New Zealand has become the first country in the world to pass a law forcing financial institutions to disclose and, the government says, act on climate-related risks and opportunities.

“We have an opportunity to pave the way for other countries to make climate-related disclosures mandatory,” climate change minister James Shaw said. “New Zealand is a world-leader in this area and the first country in the world to introduce mandatory climate-related reporting for the financial sector.”

The new rules will apply to large insurers, banks, publicly listed companies, listed issuers and investment managers. At present, most of these large New Zealand entities provide little information on what the climate crisis and global heating might mean for their future operations. By forcing them to disclose that, the law hopes to ensure the effects of the climate crisis are constantly considered in business, investment, lending and insurance underwriting decisions.

“Climate-related disclosures will bring climate risks and resilience into the heart of financial and business decision making,” Shaw said. “It will encourage entities to become more sustainable by factoring the short, medium, and long-term effects of climate change into their business decisions.”

“This bill will require around 200 of the largest financial market participants in New Zealand to disclose clear, comparable and consistent information about the risks, and opportunities, climate change presents to their business. In doing so, it will promote business certainty, raise expectations, accelerate progress and create a level playing field,” commerce and consumer affairs minister David Clark said in a statement after the bill passed its third reading on Thursday.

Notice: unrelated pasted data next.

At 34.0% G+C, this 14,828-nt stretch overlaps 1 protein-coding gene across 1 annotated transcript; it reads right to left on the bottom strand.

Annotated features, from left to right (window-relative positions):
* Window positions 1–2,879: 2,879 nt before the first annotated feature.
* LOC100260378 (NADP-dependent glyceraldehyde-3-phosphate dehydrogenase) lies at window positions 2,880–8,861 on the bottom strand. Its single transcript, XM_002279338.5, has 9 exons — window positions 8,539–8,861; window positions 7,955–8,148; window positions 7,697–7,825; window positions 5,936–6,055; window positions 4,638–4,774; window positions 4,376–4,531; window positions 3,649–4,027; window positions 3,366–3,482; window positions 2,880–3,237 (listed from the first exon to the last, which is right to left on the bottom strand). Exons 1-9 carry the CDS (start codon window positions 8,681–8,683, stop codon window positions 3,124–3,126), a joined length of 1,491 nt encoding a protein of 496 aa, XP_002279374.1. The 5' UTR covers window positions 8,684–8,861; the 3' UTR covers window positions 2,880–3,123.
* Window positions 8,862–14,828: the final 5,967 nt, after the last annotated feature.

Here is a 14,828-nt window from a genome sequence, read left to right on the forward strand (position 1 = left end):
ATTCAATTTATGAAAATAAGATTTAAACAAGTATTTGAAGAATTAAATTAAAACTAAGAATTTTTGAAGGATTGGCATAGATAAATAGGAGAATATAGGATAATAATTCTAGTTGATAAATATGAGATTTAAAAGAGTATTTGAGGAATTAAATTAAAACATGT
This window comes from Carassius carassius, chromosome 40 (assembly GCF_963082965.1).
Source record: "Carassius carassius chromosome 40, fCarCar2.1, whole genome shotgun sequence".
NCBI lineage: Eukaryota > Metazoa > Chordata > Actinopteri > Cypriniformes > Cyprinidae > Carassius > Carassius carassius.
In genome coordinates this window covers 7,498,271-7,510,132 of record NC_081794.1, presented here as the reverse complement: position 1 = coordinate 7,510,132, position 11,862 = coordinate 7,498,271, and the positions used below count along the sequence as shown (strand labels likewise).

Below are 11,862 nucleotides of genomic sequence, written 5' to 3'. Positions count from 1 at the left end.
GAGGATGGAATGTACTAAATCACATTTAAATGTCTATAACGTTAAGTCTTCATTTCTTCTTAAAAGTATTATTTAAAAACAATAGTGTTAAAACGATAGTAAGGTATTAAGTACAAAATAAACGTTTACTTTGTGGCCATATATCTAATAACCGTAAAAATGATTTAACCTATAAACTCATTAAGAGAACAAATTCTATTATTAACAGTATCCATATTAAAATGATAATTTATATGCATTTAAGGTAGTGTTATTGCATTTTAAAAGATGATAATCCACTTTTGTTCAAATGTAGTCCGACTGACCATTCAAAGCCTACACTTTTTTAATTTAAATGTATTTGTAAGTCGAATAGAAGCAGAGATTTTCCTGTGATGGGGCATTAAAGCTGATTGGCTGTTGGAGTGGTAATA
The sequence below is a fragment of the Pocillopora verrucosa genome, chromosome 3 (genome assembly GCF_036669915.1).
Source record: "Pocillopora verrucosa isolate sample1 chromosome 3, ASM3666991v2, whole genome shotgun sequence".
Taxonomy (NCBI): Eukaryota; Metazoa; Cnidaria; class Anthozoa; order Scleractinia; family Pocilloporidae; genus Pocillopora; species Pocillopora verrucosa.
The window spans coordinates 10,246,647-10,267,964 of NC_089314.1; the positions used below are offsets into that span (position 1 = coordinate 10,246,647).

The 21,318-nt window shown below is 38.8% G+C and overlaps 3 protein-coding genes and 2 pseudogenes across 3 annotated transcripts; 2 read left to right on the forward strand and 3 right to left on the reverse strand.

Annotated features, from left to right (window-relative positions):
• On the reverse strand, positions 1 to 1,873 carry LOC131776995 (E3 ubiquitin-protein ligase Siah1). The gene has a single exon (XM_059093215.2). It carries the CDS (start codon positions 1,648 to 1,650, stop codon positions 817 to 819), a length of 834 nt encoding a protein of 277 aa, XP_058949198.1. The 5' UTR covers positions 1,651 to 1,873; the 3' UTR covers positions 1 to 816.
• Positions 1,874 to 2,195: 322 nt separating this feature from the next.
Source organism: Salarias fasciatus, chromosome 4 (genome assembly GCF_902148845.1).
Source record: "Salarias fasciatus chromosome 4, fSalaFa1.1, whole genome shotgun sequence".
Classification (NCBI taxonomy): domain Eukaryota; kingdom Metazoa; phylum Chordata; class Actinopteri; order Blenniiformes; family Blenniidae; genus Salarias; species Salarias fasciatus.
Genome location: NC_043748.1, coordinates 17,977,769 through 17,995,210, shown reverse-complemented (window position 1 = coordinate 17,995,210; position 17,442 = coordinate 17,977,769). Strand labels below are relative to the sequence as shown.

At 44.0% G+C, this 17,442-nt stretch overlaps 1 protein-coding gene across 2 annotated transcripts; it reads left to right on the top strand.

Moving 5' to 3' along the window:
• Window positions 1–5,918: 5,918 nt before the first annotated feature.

James Shaw said the legislation was one of a number of actions the government is taking to meet its 2050 emissions targets required by the Climate Change Response Act 2002. So far, New Zealand has done very poorly on meeting its climate goals.

The country is one of the world’s worst performers on emission increases. Its emissions rose by 57% between 1990 and 2018 – the second greatest increase of all industrialised countries. Earlier this year, data showed that New Zealand’s emissions had increased by 2% in 2018-19.

While a number of countries are introducing similar legislation or regulations, officials said New Zealand’s law was the first to require companies across the financial system to report on climate exposure to investors. In June, France set new targets that will require investors to declare how green their assets are and set greenhouse gas emissions goals every five years from 2021 onwards – and was the first major economy to make the rules binding. Similar rules are in the works in the UK, and should come into force in 2025.

When Shaw first called for the bill last year, he said that “Australia, Canada, [the] UK, France, Japan, and the European Union are all working towards some form of climate risk reporting for companies … But New Zealand is moving ahead of them by making disclosures about climate risk mandatory across the financial system.”

By Anisa